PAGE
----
I come from a long line of people who made a living by the sweat of their brows and the labor of their hands. Hands that could handle a plow or a crosscut saw, break an ornery mule or hold an infant baby.
Simple men who stood on the streets of small town America on Saturday afternoons while their wives bought supplies for the week and talked about the weather, the price of corn or the latest exploit of their prize coonhound or how this year's high school football team didn't quite come up to last year's.
They sat on the pews of the churches, in out-of-date suits and ties and listened to the gospel of Jesus Christ and applied the lessons and principles of honesty and integrity to their every day lives.
They called the midday meal dinner and the evening meal supper and weren't above the occasional sip of white whiskey. They treasured a good hunting dog and could nail a squirrel on the top branch of a tall hickory tree.
They raised their children with discipline and good manners and nothing meant more than family. I remember when my cousin Walton, who was a few years older than me, finished high school and even family who lived out of town came to Elizabethtown to see him receive his diploma, the first male child in the Daniel family to ever do so.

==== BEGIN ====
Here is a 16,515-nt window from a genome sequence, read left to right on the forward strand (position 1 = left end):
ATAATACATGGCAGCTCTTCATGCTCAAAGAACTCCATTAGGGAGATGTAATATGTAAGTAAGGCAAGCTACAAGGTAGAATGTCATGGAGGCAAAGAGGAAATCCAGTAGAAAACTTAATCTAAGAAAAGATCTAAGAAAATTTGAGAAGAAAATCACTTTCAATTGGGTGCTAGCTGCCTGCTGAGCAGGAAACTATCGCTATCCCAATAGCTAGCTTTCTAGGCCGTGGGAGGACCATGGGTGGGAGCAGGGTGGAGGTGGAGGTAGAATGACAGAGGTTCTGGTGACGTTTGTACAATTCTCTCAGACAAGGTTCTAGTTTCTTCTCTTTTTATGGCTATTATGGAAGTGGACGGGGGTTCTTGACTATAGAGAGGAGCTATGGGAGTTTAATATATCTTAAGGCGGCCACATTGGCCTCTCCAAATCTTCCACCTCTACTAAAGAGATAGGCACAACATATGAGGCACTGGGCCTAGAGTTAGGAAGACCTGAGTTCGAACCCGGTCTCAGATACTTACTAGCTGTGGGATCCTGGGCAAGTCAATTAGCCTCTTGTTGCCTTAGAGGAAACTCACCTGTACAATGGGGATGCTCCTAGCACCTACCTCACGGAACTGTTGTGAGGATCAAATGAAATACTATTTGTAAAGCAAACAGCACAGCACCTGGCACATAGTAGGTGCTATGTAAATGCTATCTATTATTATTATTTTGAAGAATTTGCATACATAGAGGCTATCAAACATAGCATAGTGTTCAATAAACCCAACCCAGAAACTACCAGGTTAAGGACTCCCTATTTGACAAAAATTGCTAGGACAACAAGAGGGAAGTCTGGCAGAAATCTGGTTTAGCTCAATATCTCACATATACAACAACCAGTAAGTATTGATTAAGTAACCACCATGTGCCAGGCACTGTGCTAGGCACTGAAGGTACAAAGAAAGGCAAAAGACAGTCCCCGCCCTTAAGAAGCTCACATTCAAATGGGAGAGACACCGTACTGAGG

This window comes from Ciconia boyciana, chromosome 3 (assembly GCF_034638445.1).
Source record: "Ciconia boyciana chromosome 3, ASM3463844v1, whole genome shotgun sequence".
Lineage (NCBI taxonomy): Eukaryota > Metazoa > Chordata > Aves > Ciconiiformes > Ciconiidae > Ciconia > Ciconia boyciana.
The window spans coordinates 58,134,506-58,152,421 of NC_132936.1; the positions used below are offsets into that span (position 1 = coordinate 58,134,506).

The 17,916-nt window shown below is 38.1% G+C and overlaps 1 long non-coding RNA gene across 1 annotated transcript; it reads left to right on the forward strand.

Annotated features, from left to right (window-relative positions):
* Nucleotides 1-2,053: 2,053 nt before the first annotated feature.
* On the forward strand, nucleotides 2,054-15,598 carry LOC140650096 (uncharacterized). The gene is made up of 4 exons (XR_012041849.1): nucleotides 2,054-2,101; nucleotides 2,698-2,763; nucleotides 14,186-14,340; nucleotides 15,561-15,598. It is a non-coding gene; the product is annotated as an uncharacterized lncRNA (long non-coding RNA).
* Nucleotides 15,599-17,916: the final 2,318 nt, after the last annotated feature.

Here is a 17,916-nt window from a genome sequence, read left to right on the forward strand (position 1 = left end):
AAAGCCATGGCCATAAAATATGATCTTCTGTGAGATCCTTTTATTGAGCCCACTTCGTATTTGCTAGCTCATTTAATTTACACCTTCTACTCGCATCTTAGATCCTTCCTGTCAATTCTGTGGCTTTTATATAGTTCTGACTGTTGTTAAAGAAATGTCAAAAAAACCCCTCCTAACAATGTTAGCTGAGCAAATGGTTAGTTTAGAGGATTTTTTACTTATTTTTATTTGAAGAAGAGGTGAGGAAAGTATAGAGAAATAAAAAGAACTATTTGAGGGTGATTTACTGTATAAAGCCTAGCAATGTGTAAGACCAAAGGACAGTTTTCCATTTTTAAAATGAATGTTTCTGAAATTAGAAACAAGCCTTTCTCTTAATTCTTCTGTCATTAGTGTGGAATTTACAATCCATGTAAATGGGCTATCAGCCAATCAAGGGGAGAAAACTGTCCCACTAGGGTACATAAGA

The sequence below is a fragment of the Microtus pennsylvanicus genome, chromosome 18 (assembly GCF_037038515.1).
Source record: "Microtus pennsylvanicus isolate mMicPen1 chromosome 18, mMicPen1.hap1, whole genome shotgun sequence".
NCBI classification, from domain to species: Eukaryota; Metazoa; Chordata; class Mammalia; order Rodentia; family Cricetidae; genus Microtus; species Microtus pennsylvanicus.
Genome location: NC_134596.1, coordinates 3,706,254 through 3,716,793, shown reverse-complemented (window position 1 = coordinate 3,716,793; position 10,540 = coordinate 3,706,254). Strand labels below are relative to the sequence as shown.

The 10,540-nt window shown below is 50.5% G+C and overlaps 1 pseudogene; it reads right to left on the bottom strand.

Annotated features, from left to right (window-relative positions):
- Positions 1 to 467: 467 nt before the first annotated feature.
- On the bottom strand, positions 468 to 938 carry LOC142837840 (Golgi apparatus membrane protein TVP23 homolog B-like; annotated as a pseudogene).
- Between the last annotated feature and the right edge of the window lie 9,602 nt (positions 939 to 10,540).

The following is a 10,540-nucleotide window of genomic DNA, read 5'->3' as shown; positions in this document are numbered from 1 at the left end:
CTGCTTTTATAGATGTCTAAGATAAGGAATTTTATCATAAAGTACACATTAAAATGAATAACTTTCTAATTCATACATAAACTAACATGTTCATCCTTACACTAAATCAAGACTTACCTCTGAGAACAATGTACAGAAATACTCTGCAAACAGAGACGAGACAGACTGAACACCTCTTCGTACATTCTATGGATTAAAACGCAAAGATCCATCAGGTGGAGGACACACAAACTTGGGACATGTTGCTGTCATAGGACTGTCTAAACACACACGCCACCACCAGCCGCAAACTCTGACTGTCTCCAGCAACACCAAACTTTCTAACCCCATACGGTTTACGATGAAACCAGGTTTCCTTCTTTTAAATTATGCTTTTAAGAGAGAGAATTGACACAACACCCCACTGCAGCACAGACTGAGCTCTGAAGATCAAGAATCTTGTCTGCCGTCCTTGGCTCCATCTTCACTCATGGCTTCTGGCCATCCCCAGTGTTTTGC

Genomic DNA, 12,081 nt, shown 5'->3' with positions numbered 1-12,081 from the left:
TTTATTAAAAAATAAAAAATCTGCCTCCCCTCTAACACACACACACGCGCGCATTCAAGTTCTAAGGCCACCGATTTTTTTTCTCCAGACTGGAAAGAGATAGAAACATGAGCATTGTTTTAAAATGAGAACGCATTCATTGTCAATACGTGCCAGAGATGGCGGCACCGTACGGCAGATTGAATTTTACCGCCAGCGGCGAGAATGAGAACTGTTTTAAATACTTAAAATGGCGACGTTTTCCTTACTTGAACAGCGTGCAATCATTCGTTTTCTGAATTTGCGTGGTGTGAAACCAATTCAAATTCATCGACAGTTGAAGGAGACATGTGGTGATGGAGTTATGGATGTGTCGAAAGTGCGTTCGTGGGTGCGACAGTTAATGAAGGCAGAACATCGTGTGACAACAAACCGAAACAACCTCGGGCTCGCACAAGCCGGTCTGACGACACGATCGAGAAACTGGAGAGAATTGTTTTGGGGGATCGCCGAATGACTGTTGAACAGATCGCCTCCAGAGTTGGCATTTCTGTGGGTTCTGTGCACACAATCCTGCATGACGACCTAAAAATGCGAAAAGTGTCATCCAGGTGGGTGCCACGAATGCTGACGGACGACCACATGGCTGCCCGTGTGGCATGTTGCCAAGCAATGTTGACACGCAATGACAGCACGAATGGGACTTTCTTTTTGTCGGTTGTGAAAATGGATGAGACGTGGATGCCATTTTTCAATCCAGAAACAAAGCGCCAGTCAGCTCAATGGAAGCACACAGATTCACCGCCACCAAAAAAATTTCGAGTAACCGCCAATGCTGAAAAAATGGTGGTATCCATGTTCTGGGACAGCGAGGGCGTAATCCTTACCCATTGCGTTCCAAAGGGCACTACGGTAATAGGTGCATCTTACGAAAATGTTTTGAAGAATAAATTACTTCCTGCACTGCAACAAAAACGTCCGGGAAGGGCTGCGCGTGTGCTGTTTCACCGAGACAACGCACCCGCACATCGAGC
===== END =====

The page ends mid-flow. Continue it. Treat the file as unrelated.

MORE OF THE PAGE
The women cooked three meals a day, rocked the cradle, did their laundry with a scrub board in a galvanized washing tub and helped out with the field work, all the while being comforter, disciplinarian, homework enforcer, seamstress - and they sometimes milked a cow twice a day.
A Wall Street lawyer could never draw up a contract that was as binding as a handshake and a man's word was honored at all costs. Anything less than the truth was unacceptable and they spared not the rod and spoiled not the child.
I'll always remember Labor Day because it heralded the beginning of a new school year and putting on a pair of shoes after a summer of going barefooted could be a somewhat painful affair.
The stalks and vines and other remnants of this year's crop would be cut down and plowed under and the fields would lie fallow for a few short months before the whole process would begin all over again.
I would not trade my experiences of growing up among real men with calloused hands and sun-ripened faces, men who had neither union nor subsidy to provide a safety net should the crop fail or the price of timber fall.
They depended on faith in God, family and hard work, knowing that if you just kept doing the right thing, everything was going to work out.
A lot has changed since the two generations of my early years, but not the truths I learned and live my life by. I wish America would have retained the spirit of the greatest generation; it would be a totally different nation.
Happy Labor Day!
What do you think?
Pray for our troops, and for our country.
God Bless America
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